Thursday, 17 July 2014

Criss-Cross - A Christly Etymology

Criss-crossed palm leaves
(photo by Neeraj Elkunchwar)


Noun, adjective, & adverb. Also crisscross. Early 17th century.
[Reduced from CHRIST-CROSS, latterly treated as reduplication of CROSS noun.]

A1 noun. CHRIST-CROSS. Now archaic & dialectical except Historical. E17

A2 noun. A crossing of lines, currents, etc; a network of crossing lines. L19

A3 noun. The state of being at cross purposes. E20

B adj. In crossing lines; marked by crossings or intersections. M19

C adv. Crosswise; at cross purposes. L19

Here's an everyday word whose origin might surprise you: criss-cross, which comes from Christ's cross. Its origin is in the convention of putting the mark of a cross before the first letter of the alphabet in children's hornbooks. This mark was called Christ's cross, and eventually the 'Christ' part was treated as a reduplication of 'cross' and the pronunciation of Christ changed to criss, just as happened with Christmas. However, unlike Christmas, the spelling of criss-cross evolved to reflect this change in pronunciation.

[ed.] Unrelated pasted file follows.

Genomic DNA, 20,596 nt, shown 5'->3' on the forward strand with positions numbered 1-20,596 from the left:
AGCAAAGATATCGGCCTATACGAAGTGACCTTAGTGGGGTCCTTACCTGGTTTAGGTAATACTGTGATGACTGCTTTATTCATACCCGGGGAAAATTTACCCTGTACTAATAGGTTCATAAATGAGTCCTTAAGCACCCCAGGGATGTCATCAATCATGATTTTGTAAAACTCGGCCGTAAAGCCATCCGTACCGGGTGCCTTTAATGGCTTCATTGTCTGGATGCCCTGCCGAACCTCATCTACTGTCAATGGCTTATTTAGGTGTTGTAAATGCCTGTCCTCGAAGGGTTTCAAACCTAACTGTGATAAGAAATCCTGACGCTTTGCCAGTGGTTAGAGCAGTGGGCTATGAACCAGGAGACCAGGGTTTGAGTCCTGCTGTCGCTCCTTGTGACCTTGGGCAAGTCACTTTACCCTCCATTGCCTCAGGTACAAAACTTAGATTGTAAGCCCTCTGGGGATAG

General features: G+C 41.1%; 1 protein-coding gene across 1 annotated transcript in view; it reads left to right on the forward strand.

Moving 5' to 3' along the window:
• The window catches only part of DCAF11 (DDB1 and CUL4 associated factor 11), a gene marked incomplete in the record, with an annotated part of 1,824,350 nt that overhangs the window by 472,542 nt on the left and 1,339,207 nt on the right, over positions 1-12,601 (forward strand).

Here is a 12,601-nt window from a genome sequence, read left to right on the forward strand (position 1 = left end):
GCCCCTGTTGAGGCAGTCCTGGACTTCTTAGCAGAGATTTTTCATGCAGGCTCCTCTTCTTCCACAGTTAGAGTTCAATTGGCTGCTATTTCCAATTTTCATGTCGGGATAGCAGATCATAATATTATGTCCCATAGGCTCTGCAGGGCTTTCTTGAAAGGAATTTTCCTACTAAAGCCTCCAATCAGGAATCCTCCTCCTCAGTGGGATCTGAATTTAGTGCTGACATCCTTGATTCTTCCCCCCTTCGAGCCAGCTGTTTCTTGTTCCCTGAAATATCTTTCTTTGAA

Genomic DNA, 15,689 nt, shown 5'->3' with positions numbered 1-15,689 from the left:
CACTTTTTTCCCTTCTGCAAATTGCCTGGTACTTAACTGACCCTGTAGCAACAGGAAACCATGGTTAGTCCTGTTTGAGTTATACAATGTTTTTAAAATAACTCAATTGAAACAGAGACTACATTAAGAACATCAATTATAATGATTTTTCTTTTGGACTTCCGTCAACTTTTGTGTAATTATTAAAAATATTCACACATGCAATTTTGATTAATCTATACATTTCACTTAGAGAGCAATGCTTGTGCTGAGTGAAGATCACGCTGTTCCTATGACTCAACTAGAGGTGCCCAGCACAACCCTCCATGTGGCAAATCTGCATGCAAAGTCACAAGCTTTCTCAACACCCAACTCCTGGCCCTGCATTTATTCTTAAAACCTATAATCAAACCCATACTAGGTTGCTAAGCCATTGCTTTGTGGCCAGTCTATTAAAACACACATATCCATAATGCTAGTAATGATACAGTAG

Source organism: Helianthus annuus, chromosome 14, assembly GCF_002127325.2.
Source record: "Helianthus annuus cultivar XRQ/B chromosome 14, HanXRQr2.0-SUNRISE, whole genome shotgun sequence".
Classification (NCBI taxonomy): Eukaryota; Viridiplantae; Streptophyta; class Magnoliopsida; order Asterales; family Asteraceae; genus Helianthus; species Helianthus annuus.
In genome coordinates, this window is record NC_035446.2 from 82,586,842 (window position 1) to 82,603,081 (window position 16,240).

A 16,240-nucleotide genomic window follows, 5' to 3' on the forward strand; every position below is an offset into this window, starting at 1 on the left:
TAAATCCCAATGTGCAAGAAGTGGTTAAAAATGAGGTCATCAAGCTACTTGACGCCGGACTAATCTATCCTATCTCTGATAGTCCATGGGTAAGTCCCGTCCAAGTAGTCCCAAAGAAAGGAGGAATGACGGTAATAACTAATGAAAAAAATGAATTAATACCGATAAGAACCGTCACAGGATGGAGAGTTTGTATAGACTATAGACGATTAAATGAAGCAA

A hornbook showing Christ's cross, the alphabet, and the Lord's prayer
An abecedarian's hornbook, showing the Christ's cross top left
(photo by Chris Devers)
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